©  Xi Chuan   © Translation: 2006, Tao Naikan and Tony Prince

Poem of the week  ~  Xi Chuan page

Monday, December 7, 2009

A Poet Speaks

A treat from the New Yorker's Book Bench: the poetry of Rumi in a multimedia installation

A Poet Speaks from The Book Bench by Shahnaz Habib via Google Alerts

poetrywall.jpg Whether you are a "wanderer, worshipper, or lover of leaving," there might be something for you at Zahra Partovi's multimedia Rumi installation, "A Poet Speaks," on display at the Center for Book Arts until the end of this week. For me, it was the nonchalant coexistence of art and office life: Partovi's "temple" is located on the way to the bathroom, right next to the microwave and coffeemaker. Walls of Rumi poetry (created by threading poem print-outs through sheets of mull cloth) are scattered throughout the Center's printing studio. When a phone rang at the reception, one side of a conversation about directions to the Center blended with the sound of recorded voices reading from the Diwan-e-Shams and Masnavi. And the to and fro of staff members on the way to the copier or back from the bathroom mirrored video footage of feet, shot from ground level. "I don't really understand the feet video," I confessed to James Copeland, who works at the Center. "I think of the syllables of poetry, feet on the move," he said dreamily. Of course. Here gallery and workplace blur into one. After all,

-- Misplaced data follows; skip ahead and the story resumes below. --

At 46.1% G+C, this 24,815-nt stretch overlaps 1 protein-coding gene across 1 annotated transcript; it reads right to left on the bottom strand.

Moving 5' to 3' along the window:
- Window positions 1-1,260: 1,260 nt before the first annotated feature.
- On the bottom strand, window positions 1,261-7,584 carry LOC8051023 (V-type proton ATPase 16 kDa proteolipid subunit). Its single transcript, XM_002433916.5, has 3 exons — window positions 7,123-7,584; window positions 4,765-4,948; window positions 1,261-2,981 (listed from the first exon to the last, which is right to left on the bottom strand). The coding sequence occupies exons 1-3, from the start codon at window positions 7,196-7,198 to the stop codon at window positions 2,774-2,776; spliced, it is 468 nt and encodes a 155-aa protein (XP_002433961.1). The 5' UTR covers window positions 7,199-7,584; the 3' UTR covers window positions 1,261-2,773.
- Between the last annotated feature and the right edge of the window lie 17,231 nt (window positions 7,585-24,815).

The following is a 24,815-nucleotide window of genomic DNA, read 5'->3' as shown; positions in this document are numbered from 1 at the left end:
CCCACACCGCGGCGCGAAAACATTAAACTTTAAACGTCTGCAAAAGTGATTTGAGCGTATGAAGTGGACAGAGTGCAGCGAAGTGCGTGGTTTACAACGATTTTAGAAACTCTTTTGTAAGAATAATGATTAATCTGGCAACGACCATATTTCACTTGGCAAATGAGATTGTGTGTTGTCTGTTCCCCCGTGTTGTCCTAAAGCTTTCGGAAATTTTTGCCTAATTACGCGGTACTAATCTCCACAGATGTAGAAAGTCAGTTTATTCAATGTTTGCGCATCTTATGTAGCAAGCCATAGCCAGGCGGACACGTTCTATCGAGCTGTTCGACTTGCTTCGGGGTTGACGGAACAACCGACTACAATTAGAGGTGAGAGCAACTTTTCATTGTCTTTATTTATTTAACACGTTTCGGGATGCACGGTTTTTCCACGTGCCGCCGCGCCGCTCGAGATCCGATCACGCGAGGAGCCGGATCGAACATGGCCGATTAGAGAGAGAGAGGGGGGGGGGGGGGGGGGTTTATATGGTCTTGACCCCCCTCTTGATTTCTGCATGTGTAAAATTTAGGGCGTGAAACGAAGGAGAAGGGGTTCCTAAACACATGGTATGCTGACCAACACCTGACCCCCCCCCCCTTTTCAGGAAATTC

Within the Kaaba there are no rules
About facing Mecca.
Jalaluddin Rumi

Saturday, December 5, 2009

Poetry Super Highway

Poetry Super Highway
  • PSH Live Open Reading Tomorrow!
    Tune in, call in, read in...(okay that may have been one too many "ins" but the point is that the next PSH Live open reading is tomorrow, Sunday, December 6 at 2:00 pm (pacific). You're invited to tune in to hear the reading as well as call in and read your poetry during the live show. Click on PSH LIVE from the main PSH Menu for the details.